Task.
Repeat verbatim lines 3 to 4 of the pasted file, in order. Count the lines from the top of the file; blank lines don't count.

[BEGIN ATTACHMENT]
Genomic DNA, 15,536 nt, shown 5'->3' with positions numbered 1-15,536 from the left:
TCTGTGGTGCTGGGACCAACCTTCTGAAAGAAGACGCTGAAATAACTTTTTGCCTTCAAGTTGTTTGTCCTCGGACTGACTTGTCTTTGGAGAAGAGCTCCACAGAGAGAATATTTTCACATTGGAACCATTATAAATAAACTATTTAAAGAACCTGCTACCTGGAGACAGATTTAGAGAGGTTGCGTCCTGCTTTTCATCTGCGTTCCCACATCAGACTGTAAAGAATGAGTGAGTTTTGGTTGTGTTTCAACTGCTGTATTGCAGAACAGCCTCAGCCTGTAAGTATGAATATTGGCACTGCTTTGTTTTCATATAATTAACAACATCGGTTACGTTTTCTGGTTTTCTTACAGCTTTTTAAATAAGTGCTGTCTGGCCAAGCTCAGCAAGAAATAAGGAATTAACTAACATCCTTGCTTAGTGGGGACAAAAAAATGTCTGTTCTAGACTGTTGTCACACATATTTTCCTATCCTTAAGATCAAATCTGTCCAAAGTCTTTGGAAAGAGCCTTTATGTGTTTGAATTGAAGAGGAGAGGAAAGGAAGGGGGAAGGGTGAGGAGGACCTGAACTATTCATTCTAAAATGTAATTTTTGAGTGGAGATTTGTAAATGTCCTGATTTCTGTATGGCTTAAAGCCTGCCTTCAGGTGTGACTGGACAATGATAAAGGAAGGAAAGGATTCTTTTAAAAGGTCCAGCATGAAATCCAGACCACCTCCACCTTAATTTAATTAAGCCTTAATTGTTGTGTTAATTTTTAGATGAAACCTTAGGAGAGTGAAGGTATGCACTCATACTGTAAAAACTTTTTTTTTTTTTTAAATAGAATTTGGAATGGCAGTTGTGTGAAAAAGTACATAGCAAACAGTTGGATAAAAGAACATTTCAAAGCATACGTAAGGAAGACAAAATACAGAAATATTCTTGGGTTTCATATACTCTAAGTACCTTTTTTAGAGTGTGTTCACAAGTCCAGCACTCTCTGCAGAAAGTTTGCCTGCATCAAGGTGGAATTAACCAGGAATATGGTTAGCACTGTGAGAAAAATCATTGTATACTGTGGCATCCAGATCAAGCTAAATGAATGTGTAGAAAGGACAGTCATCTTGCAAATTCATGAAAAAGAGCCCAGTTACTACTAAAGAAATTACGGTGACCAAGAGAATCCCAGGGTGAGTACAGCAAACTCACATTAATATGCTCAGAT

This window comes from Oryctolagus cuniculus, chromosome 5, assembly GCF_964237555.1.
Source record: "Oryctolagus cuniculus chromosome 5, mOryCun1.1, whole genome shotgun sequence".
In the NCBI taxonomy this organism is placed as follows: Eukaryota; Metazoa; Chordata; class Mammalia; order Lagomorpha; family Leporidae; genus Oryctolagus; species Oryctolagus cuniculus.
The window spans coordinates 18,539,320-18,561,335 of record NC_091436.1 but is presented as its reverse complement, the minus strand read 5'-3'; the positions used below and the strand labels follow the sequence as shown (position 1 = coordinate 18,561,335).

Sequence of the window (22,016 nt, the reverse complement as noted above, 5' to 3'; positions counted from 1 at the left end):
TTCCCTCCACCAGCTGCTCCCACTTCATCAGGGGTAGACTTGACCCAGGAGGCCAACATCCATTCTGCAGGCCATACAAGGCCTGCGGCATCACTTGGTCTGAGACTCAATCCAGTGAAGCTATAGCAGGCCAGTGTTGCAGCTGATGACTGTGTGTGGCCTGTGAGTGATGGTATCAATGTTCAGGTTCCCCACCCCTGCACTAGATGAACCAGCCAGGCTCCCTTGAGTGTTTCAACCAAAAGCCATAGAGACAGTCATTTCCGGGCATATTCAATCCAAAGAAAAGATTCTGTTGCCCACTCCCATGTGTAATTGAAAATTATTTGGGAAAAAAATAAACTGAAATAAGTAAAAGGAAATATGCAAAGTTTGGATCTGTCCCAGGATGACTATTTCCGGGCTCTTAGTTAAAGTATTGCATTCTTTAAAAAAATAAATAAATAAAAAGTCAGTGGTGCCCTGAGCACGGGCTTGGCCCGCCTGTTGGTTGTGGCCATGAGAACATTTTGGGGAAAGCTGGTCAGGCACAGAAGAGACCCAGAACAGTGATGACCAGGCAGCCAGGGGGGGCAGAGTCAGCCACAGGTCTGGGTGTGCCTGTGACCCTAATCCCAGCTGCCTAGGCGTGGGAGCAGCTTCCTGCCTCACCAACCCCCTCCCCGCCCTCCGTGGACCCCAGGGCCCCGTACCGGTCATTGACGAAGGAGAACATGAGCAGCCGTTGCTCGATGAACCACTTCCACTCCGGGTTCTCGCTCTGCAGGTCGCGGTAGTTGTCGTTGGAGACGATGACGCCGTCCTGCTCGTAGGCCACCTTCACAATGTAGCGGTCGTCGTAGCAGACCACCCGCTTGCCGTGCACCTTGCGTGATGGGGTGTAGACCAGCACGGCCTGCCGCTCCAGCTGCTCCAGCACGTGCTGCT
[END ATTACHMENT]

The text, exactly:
This window comes from Oryctolagus cuniculus, chromosome 5, assembly GCF_964237555.1.
Source record: "Oryctolagus cuniculus chromosome 5, mOryCun1.1, whole genome shotgun sequence".